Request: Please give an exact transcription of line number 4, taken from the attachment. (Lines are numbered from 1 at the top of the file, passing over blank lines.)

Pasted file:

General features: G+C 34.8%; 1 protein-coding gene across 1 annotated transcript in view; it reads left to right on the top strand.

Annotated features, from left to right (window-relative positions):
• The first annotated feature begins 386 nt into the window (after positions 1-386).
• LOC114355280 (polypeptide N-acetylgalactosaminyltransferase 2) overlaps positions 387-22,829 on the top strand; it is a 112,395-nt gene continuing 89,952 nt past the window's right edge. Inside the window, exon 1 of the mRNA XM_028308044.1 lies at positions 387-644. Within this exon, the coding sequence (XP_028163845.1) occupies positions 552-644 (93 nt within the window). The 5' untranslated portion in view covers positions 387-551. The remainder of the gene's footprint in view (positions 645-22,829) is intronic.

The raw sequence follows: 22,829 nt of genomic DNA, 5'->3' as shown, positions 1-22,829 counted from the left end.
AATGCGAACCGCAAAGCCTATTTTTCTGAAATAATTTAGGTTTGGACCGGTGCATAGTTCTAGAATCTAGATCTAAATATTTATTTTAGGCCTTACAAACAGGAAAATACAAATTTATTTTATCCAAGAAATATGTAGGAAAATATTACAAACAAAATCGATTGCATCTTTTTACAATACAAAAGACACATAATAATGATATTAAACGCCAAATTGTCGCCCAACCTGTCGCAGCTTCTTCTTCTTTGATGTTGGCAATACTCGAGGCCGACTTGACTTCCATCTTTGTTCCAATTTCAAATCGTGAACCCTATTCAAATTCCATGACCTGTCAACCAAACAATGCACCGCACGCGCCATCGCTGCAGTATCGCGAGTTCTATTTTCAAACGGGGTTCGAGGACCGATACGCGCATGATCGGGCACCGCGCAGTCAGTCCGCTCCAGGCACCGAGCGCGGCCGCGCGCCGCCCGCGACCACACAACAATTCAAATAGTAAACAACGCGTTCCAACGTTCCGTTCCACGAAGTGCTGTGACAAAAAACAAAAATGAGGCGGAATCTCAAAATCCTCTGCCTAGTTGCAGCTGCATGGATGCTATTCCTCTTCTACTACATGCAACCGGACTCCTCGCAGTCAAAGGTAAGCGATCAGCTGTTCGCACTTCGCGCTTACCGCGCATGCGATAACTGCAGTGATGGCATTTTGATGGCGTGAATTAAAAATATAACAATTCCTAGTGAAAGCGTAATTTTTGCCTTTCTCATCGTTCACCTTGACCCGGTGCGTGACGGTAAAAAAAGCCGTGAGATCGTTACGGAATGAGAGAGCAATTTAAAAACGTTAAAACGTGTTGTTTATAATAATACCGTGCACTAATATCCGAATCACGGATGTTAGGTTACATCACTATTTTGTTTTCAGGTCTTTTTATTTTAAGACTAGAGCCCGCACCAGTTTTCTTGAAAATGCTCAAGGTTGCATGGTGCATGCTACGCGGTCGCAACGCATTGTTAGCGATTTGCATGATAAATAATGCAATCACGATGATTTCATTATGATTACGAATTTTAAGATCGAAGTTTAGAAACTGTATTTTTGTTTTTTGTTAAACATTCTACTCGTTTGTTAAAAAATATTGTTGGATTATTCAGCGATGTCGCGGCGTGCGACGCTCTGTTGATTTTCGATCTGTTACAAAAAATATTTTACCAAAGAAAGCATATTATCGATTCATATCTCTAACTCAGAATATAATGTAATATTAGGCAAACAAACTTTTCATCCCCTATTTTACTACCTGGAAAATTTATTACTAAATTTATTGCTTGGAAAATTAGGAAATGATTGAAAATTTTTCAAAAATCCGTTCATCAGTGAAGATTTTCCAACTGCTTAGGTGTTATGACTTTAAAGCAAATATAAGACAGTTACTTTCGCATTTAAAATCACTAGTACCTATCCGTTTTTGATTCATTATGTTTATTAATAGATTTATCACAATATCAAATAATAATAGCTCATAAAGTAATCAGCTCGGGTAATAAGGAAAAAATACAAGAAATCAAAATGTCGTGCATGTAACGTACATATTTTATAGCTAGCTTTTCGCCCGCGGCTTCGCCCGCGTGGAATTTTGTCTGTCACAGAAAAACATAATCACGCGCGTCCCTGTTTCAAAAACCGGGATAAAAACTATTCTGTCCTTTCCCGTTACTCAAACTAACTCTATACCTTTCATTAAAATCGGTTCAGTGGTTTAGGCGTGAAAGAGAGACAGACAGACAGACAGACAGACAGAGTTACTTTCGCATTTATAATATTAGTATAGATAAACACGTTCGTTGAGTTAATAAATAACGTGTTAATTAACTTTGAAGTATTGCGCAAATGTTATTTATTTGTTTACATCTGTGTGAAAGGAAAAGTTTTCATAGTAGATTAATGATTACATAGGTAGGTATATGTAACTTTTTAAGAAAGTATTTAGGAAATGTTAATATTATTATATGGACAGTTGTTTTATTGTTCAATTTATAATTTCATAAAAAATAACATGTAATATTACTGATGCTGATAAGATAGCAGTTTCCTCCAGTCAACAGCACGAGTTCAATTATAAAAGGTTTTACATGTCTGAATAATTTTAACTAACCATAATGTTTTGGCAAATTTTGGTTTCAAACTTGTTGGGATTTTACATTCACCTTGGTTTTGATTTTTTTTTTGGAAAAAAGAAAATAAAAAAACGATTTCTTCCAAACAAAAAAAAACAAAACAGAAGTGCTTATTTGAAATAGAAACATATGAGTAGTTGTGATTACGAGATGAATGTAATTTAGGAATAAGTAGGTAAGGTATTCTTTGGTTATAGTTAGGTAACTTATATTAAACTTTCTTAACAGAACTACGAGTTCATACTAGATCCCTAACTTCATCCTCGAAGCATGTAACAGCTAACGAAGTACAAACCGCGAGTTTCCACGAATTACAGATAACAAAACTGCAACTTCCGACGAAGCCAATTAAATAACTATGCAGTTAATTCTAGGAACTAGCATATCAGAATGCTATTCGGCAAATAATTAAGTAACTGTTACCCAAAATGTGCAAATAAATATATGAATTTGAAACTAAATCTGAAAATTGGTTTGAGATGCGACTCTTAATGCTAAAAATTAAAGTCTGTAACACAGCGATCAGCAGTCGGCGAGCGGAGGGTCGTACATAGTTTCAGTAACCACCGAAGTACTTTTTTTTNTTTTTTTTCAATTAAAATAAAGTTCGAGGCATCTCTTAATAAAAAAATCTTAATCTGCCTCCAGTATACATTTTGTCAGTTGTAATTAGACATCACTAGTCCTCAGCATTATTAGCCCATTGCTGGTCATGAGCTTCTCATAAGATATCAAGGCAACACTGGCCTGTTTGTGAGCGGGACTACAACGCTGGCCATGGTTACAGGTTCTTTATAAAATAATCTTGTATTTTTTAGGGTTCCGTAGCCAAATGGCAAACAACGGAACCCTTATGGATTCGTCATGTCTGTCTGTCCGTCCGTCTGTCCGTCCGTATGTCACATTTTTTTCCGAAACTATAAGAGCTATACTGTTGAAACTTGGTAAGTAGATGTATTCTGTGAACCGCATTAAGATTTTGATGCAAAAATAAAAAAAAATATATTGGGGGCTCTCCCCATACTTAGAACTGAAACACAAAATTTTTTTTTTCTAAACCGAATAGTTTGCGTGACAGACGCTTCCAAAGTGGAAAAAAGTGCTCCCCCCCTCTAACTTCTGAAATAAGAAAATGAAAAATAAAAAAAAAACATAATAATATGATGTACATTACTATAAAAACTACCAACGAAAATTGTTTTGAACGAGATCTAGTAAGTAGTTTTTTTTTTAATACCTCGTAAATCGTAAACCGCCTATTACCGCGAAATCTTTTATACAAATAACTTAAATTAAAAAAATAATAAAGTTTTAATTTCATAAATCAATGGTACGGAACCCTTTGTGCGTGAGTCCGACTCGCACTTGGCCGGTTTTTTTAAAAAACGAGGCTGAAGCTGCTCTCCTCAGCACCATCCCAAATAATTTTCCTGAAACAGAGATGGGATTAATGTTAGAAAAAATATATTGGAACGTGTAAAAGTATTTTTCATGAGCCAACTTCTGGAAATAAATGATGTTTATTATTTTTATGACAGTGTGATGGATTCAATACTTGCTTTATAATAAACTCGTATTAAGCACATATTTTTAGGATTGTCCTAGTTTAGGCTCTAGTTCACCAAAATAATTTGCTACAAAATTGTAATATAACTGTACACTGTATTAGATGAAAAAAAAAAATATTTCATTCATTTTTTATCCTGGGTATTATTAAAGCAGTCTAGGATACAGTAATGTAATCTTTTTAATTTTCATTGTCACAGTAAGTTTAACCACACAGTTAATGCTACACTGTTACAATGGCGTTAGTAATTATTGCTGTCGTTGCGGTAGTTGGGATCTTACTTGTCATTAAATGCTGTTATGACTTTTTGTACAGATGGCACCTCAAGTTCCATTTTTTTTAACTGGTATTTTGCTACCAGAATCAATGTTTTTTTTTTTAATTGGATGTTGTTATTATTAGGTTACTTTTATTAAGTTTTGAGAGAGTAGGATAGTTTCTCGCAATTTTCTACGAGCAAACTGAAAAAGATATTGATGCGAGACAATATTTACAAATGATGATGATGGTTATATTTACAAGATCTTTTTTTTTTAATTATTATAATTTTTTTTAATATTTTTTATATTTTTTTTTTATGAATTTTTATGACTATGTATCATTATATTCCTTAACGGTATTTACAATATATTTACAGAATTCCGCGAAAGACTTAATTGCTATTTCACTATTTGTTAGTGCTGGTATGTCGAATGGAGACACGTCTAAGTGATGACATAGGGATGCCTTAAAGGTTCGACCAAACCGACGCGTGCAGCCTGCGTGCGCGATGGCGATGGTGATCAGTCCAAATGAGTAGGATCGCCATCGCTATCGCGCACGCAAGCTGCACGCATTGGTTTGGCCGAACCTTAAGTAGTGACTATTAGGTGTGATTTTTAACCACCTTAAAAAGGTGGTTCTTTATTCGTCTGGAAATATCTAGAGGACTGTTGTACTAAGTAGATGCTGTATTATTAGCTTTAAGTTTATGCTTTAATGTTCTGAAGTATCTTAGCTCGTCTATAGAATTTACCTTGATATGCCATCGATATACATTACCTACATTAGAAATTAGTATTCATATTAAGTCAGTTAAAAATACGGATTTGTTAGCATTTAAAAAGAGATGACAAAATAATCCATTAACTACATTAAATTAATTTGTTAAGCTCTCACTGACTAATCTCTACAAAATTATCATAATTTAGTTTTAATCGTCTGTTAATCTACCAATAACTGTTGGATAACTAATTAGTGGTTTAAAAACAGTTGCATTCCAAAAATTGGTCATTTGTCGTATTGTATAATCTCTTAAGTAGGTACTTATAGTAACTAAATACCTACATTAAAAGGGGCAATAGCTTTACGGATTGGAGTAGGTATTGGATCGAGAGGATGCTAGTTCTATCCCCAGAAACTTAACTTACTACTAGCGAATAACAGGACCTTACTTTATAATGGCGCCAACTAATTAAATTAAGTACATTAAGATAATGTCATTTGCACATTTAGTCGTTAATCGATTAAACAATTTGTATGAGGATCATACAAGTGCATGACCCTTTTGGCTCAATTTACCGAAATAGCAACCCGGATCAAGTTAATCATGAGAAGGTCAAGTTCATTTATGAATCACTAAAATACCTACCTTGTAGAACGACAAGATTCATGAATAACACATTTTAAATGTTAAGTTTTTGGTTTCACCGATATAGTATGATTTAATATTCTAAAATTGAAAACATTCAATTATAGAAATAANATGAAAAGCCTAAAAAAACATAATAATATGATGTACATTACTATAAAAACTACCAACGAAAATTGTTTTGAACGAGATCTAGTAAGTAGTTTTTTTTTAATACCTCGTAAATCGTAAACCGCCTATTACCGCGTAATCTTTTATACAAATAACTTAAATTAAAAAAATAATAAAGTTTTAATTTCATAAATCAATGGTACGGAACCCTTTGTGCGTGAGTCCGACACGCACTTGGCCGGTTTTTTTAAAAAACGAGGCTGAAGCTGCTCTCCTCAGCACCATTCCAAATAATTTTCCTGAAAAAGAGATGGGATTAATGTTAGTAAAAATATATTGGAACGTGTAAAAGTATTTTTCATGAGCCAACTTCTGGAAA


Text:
• LOC114355280 (polypeptide N-acetylgalactosaminyltransferase 2) overlaps positions 387-22,829 on the top strand; it is a 112,395-nt gene continuing 89,952 nt past the window's right edge. Inside the window, exon 1 of the mRNA XM_028308044.1 lies at positions 387-644. Within this exon, the coding sequence (XP_028163845.1) occupies positions 552-644 (93 nt within the window). The 5' untranslated portion in view covers positions 387-551. The remainder of the gene's footprint in view (positions 645-22,829) is intronic.